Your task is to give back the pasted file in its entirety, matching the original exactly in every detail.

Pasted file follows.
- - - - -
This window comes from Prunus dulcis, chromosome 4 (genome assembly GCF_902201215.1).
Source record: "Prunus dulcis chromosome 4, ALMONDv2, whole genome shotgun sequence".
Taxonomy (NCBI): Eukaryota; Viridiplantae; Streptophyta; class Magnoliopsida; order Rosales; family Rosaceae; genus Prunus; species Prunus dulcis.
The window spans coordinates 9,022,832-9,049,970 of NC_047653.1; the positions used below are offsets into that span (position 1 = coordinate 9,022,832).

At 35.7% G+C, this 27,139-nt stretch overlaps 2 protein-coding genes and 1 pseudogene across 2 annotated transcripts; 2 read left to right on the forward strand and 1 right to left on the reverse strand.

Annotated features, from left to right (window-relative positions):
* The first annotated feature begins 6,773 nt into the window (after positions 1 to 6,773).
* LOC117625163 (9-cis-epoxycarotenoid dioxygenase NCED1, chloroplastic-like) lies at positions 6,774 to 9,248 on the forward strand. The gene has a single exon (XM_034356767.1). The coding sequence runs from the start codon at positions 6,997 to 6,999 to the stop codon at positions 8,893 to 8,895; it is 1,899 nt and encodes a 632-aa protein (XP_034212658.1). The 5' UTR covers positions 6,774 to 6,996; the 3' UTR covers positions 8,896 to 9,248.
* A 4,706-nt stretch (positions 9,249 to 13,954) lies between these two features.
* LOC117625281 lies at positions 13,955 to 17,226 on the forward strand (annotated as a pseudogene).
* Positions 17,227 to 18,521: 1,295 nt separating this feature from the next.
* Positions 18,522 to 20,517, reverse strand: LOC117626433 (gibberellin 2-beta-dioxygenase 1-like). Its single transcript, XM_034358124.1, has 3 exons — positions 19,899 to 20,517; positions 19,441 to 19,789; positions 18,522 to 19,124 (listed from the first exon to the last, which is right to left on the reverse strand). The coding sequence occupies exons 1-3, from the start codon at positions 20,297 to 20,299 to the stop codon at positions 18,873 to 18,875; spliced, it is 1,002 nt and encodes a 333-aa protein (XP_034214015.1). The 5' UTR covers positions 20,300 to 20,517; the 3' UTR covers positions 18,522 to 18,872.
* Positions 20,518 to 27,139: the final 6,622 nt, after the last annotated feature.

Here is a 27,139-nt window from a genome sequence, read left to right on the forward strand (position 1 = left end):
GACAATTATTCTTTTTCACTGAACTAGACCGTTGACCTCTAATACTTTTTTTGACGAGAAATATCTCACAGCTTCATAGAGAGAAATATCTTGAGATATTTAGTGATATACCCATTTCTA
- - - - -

This window comes from Prunus dulcis, chromosome 4 (genome assembly GCF_902201215.1).
Source record: "Prunus dulcis chromosome 4, ALMONDv2, whole genome shotgun sequence".
Taxonomy (NCBI): Eukaryota; Viridiplantae; Streptophyta; class Magnoliopsida; order Rosales; family Rosaceae; genus Prunus; species Prunus dulcis.
The window spans coordinates 9,022,832-9,049,970 of NC_047653.1; the positions used below are offsets into that span (position 1 = coordinate 9,022,832).

At 35.7% G+C, this 27,139-nt stretch overlaps 2 protein-coding genes and 1 pseudogene across 2 annotated transcripts; 2 read left to right on the forward strand and 1 right to left on the reverse strand.

Annotated features, from left to right (window-relative positions):
* The first annotated feature begins 6,773 nt into the window (after positions 1 to 6,773).
* LOC117625163 (9-cis-epoxycarotenoid dioxygenase NCED1, chloroplastic-like) lies at positions 6,774 to 9,248 on the forward strand. The gene has a single exon (XM_034356767.1). The coding sequence runs from the start codon at positions 6,997 to 6,999 to the stop codon at positions 8,893 to 8,895; it is 1,899 nt and encodes a 632-aa protein (XP_034212658.1). The 5' UTR covers positions 6,774 to 6,996; the 3' UTR covers positions 8,896 to 9,248.
* A 4,706-nt stretch (positions 9,249 to 13,954) lies between these two features.
* LOC117625281 lies at positions 13,955 to 17,226 on the forward strand (annotated as a pseudogene).
* Positions 17,227 to 18,521: 1,295 nt separating this feature from the next.
* Positions 18,522 to 20,517, reverse strand: LOC117626433 (gibberellin 2-beta-dioxygenase 1-like). Its single transcript, XM_034358124.1, has 3 exons — positions 19,899 to 20,517; positions 19,441 to 19,789; positions 18,522 to 19,124 (listed from the first exon to the last, which is right to left on the reverse strand). The coding sequence occupies exons 1-3, from the start codon at positions 20,297 to 20,299 to the stop codon at positions 18,873 to 18,875; spliced, it is 1,002 nt and encodes a 333-aa protein (XP_034214015.1). The 5' UTR covers positions 20,300 to 20,517; the 3' UTR covers positions 18,522 to 18,872.
* Positions 20,518 to 27,139: the final 6,622 nt, after the last annotated feature.

Here is a 27,139-nt window from a genome sequence, read left to right on the forward strand (position 1 = left end):
GACAATTATTCTTTTTCACTGAACTAGACCGTTGACCTCTAATACTTTTTTTGACGAGAAATATCTCACAGCTTCATAGAGAGAAATATCTTGAGATATTTAGTGATATACCCATTTCTA